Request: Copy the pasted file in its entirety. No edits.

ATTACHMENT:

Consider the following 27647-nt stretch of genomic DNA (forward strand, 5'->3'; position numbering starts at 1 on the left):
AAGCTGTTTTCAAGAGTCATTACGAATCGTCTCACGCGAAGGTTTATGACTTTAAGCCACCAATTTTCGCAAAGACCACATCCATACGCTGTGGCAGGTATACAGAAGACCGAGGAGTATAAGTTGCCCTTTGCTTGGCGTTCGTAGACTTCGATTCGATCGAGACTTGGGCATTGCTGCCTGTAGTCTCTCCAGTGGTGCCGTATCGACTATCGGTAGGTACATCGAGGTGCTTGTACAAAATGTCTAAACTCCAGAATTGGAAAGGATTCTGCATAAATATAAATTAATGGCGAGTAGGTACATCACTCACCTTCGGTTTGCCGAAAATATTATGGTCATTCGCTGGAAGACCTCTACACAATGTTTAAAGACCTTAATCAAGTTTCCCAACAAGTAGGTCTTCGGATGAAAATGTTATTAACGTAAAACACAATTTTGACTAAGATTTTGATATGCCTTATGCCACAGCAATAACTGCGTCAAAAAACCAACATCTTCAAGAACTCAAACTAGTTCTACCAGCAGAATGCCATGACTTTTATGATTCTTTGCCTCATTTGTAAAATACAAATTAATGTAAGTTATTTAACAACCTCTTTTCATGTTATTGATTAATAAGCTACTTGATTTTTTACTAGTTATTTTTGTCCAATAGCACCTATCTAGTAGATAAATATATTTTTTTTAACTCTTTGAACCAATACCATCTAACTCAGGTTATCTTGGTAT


Consider the following 27647-nt stretch of genomic DNA (forward strand, 5'->3'; position numbering starts at 1 on the left):
AAGCTGTTTTCAAGAGTCATTACGAATCGTCTCACGCGAAGGTTTATGACTTTAAGCCACCAATTTTCGCAAAGACCACATCCATACGCTGTGGCAGGTATACAGAAGACCGAGGAGTATAAGTTGCCCTTTGCTTGGCGTTCGTAGACTTCGATTCGATCGAGACTTGGGCATTGCTGCCTGTAGTCTCTCCAGTGGTGCCGTATCGACTATCGGTAGGTACATCGAGGTGCTTGTACAAAATGTCTAAACTCCAGAATTGGAAAGGATTCTGCATAAATATAAATTAATGGCGAGTAGGTACATCACTCACCTTCGGTTTGCCGAAAATATTATGGTCATTCGCTGGAAGACCTCTACACAATGTTTAAAGACCTTAATCAAGTTTCCCAACAAGTAGGTCTTCGGATGAAAATGTTATTAACGTAAAACACAATTTTGACTAAGATTTTGATATGCCTTATGCCACAGCAATAACTGCGTCAAAAAACCAACATCTTCAAGAACTCAAACTAGTTCTACCAGCAGAATGCCATGACTTTTATGATTCTTTGCCTCATTTGTAAAATACAAATTAATGTAAGTTATTTAACAACCTCTTTTCATGTTATTGATTAATAAGCTACTTGATTTTTTACTAGTTATTTTTGTCCAATAGCACCTATCTAGTAGATAAATATATTTTTTTTAACTCTTTGAACCAATACCATCTAACTCAGGTTATCTTGGTAT